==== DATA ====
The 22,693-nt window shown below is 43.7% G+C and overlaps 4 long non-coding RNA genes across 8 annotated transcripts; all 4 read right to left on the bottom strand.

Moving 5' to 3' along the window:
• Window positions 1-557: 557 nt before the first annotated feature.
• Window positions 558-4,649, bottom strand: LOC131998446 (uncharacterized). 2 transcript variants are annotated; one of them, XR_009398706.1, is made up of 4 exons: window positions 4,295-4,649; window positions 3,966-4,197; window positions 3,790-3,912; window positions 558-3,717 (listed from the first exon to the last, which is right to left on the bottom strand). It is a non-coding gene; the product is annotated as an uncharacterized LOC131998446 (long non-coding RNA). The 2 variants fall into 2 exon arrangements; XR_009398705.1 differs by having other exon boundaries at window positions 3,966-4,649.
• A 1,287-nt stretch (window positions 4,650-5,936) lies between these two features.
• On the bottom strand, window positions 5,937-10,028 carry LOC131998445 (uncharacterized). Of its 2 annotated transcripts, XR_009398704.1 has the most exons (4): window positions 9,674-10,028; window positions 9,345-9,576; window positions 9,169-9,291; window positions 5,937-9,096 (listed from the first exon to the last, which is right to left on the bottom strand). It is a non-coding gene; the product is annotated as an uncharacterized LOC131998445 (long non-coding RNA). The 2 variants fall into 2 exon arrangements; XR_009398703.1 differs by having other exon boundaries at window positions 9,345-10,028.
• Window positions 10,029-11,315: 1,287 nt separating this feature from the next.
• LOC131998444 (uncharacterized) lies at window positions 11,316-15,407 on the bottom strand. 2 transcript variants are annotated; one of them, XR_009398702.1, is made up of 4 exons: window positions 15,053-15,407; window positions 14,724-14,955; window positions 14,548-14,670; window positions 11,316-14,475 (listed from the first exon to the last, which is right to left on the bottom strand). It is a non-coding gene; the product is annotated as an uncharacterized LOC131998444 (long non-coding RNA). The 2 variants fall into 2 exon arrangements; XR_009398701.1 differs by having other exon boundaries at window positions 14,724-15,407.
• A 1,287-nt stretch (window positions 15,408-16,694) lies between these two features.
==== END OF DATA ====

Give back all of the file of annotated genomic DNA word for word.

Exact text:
The 22,693-nt window shown below is 43.7% G+C and overlaps 4 long non-coding RNA genes across 8 annotated transcripts; all 4 read right to left on the bottom strand.

Moving 5' to 3' along the window:
• Window positions 1-557: 557 nt before the first annotated feature.
• Window positions 558-4,649, bottom strand: LOC131998446 (uncharacterized). 2 transcript variants are annotated; one of them, XR_009398706.1, is made up of 4 exons: window positions 4,295-4,649; window positions 3,966-4,197; window positions 3,790-3,912; window positions 558-3,717 (listed from the first exon to the last, which is right to left on the bottom strand). It is a non-coding gene; the product is annotated as an uncharacterized LOC131998446 (long non-coding RNA). The 2 variants fall into 2 exon arrangements; XR_009398705.1 differs by having other exon boundaries at window positions 3,966-4,649.
• A 1,287-nt stretch (window positions 4,650-5,936) lies between these two features.
• On the bottom strand, window positions 5,937-10,028 carry LOC131998445 (uncharacterized). Of its 2 annotated transcripts, XR_009398704.1 has the most exons (4): window positions 9,674-10,028; window positions 9,345-9,576; window positions 9,169-9,291; window positions 5,937-9,096 (listed from the first exon to the last, which is right to left on the bottom strand). It is a non-coding gene; the product is annotated as an uncharacterized LOC131998445 (long non-coding RNA). The 2 variants fall into 2 exon arrangements; XR_009398703.1 differs by having other exon boundaries at window positions 9,345-10,028.
• Window positions 10,029-11,315: 1,287 nt separating this feature from the next.
• LOC131998444 (uncharacterized) lies at window positions 11,316-15,407 on the bottom strand. 2 transcript variants are annotated; one of them, XR_009398702.1, is made up of 4 exons: window positions 15,053-15,407; window positions 14,724-14,955; window positions 14,548-14,670; window positions 11,316-14,475 (listed from the first exon to the last, which is right to left on the bottom strand). It is a non-coding gene; the product is annotated as an uncharacterized LOC131998444 (long non-coding RNA). The 2 variants fall into 2 exon arrangements; XR_009398701.1 differs by having other exon boundaries at window positions 14,724-15,407.
• A 1,287-nt stretch (window positions 15,408-16,694) lies between these two features.